“I didn’t always used to be a tree,” said the voice in the rustling of the copper beech leaves. “A magician made me a tree.”

“What were you before?” asked Tristan.

“Do you think he likes me?”


“Pan. If you were the Lord of the Forest, you wouldn’t give a job to someone, tell them to give all possible aid and succor, unless you liked them, would you?”

“Well…” said Tristan, but before he had decided on the politic answer, the tree had already said, “A nymph. I was a wood-nymph. But I got persued by a prince, not a nice prince, the other kind, and, well, you’d think a prince, even the wrong kind, would understand about boundaries, wouldn’t you?”

“You would?”

“Exactly what I think. But he didn’t, so I did a bit of invoking while I was running, and -ba-boom!–tree. What do you think?”

“Well,” said Tristan. “I do not know what you were like as a wood-nymph, madam, but you are a magnificent tree.”

The tree made no immediate reply, but her leaves rustled prettily. “I was pretty cute as a nymph, too,” she admitted, coyly.

(pages 186-7)

It’s stuff like that which makes me looove this author. And this book by extention.

I actually can’t find the quote that I really, really loved. It describes Faerie. All my other ones are kind of spoiler-ly.

Did I convince you that this is a very, very good book?

That your brain craves something like this? To go places it’s neeever been before?

Please tell me I did. And then go read it.

What is it about magic?

I know, I know. I’ve neglected this blog for way too long. But now at least I have something to write about. I think.

Yesterday I finished reading “The Magicians’ Guild” by Trudi Canavan, which I’d got from BetterWorldBooks at Tanya‘s suggestion, and I couldn’t be more thrilled about it.

It took me a while to get the courage to start it, to tell you the truth. Though pretty much all my favourite books are set in fantasy worlds, I get quite spooked with covers such as these:

There’s something about half-photoshopped pictures in covers that freaks me out. And as I’ve mentioned, I judge a book by its cover.

But if someone who loves Neil Gaiman as much as I do loved this, it must be good, right? So I picked it up and had a bit of a struggle letting go to study for my pre-midterms. It’s GOOD. The characters are interesting, the story moves along at a quickening pace, and you just can’t wait to read more about this world, this magical society – their buildings, their classes, even their door knobs. Everything is interesting, everything is engaging.

I did take a step back more towards the end of it, though. I had the eerie sensation that this was going to be one of those annoying series with no proper ending ’till the very end at the last book – you’ve read at least one of those, right? But sure enough, it quickly patched things up and though there’s a big hook linking it to the next book (which I’ve already ordered at BWB), the plot of this book was pretty much concluded. Nicely, too.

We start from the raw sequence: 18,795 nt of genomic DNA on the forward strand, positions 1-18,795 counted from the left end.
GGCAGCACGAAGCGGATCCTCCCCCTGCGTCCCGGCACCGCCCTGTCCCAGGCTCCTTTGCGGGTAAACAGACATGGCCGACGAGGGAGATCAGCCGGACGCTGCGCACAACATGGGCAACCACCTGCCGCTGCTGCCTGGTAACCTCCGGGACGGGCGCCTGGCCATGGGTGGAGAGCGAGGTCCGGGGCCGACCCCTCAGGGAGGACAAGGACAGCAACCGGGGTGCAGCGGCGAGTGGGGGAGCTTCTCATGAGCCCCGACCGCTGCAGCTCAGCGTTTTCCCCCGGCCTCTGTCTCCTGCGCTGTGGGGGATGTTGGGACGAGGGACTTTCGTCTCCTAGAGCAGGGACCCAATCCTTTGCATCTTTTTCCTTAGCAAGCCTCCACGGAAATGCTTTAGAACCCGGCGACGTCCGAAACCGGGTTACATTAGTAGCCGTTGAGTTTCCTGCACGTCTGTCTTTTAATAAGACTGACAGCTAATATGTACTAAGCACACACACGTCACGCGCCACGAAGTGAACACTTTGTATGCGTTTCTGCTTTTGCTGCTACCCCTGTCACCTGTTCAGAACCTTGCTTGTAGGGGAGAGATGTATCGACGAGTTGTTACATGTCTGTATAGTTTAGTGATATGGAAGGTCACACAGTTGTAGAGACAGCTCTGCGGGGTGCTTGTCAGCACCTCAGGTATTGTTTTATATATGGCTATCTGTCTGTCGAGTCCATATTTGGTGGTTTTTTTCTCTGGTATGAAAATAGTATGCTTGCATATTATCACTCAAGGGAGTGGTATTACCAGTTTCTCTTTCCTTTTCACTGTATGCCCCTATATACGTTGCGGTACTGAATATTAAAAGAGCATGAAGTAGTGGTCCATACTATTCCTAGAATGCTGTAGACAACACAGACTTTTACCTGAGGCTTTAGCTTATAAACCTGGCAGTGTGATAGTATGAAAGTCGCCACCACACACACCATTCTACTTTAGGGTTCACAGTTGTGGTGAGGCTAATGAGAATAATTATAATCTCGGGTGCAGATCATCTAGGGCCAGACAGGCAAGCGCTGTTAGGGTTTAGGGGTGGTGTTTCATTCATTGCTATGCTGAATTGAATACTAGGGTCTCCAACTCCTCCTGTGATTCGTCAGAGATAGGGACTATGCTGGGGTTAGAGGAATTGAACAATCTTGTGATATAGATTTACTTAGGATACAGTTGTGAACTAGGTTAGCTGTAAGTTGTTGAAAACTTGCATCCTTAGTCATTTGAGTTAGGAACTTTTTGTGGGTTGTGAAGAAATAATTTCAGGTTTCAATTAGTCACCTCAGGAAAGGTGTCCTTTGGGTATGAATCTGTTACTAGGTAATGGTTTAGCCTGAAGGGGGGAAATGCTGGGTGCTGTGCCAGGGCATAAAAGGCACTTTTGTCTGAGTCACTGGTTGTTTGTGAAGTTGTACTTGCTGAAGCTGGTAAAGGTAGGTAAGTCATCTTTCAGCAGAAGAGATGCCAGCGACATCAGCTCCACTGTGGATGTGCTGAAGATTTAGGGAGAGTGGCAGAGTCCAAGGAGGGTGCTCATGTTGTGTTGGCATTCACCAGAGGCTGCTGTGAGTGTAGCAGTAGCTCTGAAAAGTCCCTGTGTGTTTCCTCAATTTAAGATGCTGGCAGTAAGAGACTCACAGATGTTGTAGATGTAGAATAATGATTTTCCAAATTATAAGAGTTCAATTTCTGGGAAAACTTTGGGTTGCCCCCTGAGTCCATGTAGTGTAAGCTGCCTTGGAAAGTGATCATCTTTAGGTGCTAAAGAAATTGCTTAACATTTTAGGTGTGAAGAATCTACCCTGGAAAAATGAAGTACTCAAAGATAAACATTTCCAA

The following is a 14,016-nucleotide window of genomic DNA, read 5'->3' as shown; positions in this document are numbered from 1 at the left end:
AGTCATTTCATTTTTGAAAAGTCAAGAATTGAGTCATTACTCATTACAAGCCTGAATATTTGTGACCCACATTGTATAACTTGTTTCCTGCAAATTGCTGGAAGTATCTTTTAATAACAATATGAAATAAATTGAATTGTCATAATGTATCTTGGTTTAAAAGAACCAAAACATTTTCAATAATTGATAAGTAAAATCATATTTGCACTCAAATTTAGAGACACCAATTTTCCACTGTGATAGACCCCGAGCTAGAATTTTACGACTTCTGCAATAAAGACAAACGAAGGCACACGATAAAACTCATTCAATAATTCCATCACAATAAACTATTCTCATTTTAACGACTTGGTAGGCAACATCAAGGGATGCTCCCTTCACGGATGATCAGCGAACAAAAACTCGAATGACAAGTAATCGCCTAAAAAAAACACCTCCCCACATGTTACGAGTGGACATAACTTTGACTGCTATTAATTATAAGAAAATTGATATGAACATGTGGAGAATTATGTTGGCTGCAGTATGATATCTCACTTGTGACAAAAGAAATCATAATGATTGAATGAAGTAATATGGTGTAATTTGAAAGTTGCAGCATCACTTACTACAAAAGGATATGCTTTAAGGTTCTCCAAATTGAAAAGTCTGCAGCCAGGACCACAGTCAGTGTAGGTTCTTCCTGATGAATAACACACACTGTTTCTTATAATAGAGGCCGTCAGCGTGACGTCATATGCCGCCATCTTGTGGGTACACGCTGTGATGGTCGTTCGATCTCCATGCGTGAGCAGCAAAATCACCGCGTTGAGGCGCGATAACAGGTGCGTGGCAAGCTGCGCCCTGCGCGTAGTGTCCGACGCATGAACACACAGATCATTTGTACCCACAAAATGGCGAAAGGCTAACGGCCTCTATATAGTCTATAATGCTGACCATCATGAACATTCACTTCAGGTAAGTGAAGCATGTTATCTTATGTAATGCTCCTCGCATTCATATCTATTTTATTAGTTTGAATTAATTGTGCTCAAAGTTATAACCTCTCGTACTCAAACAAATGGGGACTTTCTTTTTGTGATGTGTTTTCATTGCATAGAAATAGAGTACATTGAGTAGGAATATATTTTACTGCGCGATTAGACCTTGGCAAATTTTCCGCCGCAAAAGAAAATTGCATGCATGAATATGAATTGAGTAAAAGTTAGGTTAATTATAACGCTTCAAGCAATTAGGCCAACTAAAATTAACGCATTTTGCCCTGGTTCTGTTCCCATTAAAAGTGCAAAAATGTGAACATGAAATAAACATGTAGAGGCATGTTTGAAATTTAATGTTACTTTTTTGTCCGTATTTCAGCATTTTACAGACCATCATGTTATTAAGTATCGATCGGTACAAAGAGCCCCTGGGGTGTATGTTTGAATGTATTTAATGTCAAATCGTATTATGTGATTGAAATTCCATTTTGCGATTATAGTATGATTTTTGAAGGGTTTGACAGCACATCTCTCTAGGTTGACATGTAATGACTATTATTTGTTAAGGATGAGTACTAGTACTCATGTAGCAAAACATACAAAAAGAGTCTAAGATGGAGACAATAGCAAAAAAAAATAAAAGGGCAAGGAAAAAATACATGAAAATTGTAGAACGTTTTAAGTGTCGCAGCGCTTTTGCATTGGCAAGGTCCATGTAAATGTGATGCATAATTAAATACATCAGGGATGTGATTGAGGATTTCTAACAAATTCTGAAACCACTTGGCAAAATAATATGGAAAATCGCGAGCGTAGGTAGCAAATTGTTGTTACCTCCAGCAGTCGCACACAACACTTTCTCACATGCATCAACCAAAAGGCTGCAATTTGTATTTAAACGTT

There were bits that were a bit annoying, particularly whom she chose to trust and distrust, and I wanted to yell at her, but thankfully there’s reason soon enough. There are also bits I didn’t really think matched the character’s previous behaviour – and perhaps that was meant to illustrate personal growth? I don’t know, it still made for pretty witty, fun characters to get to know.

But that was not the thing that I wanted to write about — At the university, a friend came up to me when I was reading this book, looked at the cover and honestly uttered the question “But it’s fiction, it’s fake! How do you bear to read it?”. I was shocked. I’m used to being appalled by their not reading Hitchhikers’ Guide or Harry Potter, and understand that at the moment it is a bit tricky to squeeze in some books not related to our classes, but COME ON.

The most coherent thought I could come up with was “Because it’s FUN”. But that shouldn’t be all of it, should it? There must be a reason for it to be fun. And it’s something that has been tormenting me for days.

Is it about escaping into this other world we know nothing about and discover it bit by bit? I hear that one quite often – stories as a distraction, an escape from reality. And sure, that must be it. But there’s something else too, isn’t there? Something that captures our attention and turns us into little children again.

I think it’s magic.

By reading something someone else wrote we’re giving them the power to construct whatever characters, whatever plots and whatever worlds the author wants. They are masters of the universe for the length of those pages. It feels a bit like magic, doesn’t it? The way twists and fixes spring about. Entire cities created, complex societies described. Creativity flows and we’re drawn to it.

I’ve got this book I got at the airport, it’s called “What are you optimistic about?” and in it there are several little articles by different people saying – you’ve guessed it – what they are optimistic about. One of these is about the world population. The author (whose name I cannot for the life of me find) said he was optimistic about the extra billion people that are expected (and dreaded, for the most part). He says something like “That’s an extra billion creative minds, thinking up solutions”. I’d never heard anyone see it like that.